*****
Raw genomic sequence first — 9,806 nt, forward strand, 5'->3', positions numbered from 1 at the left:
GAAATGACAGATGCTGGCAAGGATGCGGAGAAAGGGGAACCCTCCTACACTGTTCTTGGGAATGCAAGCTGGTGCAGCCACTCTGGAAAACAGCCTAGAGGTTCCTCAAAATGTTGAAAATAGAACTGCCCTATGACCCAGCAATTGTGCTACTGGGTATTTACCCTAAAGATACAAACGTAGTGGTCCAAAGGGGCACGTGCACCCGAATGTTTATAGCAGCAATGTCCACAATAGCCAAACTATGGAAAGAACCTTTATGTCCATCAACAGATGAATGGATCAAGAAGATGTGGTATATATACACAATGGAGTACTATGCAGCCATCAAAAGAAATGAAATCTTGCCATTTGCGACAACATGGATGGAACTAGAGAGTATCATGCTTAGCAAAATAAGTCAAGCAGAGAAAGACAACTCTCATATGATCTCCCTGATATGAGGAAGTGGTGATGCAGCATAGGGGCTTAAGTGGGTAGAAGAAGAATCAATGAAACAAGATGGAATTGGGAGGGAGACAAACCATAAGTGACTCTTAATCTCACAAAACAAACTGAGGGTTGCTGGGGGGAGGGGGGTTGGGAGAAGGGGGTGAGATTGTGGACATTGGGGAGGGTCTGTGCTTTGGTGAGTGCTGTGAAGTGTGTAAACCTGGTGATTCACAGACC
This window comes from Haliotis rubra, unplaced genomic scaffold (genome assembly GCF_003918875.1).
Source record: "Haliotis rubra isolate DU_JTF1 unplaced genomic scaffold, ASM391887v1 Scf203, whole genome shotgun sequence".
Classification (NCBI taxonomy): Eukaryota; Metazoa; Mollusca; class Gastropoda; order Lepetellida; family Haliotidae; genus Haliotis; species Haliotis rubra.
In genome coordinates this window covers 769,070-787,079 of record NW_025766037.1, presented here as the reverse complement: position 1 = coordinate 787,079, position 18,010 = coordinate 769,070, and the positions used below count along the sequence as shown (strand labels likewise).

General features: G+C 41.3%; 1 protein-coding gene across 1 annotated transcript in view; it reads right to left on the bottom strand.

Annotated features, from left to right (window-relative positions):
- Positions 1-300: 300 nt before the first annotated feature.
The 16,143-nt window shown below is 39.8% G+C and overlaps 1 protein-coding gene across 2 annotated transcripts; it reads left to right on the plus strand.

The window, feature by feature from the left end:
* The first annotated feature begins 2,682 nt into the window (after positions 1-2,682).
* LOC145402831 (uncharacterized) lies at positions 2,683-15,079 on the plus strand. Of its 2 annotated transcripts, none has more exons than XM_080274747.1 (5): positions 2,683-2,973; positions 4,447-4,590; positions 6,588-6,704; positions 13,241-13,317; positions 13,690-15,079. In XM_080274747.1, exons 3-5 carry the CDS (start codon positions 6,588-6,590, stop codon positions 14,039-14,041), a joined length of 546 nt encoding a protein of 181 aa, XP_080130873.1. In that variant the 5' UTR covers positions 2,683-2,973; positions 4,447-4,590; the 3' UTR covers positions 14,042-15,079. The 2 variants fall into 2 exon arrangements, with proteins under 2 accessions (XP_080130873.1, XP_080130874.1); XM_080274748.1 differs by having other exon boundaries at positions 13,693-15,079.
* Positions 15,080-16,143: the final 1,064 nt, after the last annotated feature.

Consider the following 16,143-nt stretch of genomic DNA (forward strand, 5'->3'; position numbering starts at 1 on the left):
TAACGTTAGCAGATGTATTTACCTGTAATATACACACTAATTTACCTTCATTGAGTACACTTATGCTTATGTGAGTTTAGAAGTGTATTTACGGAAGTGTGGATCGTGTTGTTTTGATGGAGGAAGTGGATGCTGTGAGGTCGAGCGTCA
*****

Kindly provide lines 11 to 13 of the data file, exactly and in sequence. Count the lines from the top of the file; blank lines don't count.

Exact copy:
The window, feature by feature from the left end:
* The first annotated feature begins 2,682 nt into the window (after positions 1-2,682).
* LOC145402831 (uncharacterized) lies at positions 2,683-15,079 on the plus strand. Of its 2 annotated transcripts, none has more exons than XM_080274747.1 (5): positions 2,683-2,973; positions 4,447-4,590; positions 6,588-6,704; positions 13,241-13,317; positions 13,690-15,079. In XM_080274747.1, exons 3-5 carry the CDS (start codon positions 6,588-6,590, stop codon positions 14,039-14,041), a joined length of 546 nt encoding a protein of 181 aa, XP_080130873.1. In that variant the 5' UTR covers positions 2,683-2,973; positions 4,447-4,590; the 3' UTR covers positions 14,042-15,079. The 2 variants fall into 2 exon arrangements, with proteins under 2 accessions (XP_080130873.1, XP_080130874.1); XM_080274748.1 differs by having other exon boundaries at positions 13,693-15,079.